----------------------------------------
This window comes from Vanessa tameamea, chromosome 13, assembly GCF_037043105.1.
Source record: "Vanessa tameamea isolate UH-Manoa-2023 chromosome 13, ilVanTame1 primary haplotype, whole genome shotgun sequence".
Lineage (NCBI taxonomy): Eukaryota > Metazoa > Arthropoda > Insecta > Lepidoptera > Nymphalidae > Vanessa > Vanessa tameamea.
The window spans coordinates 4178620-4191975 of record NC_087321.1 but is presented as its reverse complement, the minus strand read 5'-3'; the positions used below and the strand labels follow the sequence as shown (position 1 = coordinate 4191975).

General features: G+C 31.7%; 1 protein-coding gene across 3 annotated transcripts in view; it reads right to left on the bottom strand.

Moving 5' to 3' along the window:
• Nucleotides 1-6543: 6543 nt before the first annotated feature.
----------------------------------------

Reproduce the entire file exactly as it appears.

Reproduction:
This window comes from Vanessa tameamea, chromosome 13, assembly GCF_037043105.1.
Source record: "Vanessa tameamea isolate UH-Manoa-2023 chromosome 13, ilVanTame1 primary haplotype, whole genome shotgun sequence".
Lineage (NCBI taxonomy): Eukaryota > Metazoa > Arthropoda > Insecta > Lepidoptera > Nymphalidae > Vanessa > Vanessa tameamea.
The window spans coordinates 4178620-4191975 of record NC_087321.1 but is presented as its reverse complement, the minus strand read 5'-3'; the positions used below and the strand labels follow the sequence as shown (position 1 = coordinate 4191975).

General features: G+C 31.7%; 1 protein-coding gene across 3 annotated transcripts in view; it reads right to left on the bottom strand.

Moving 5' to 3' along the window:
• Nucleotides 1-6543: 6543 nt before the first annotated feature.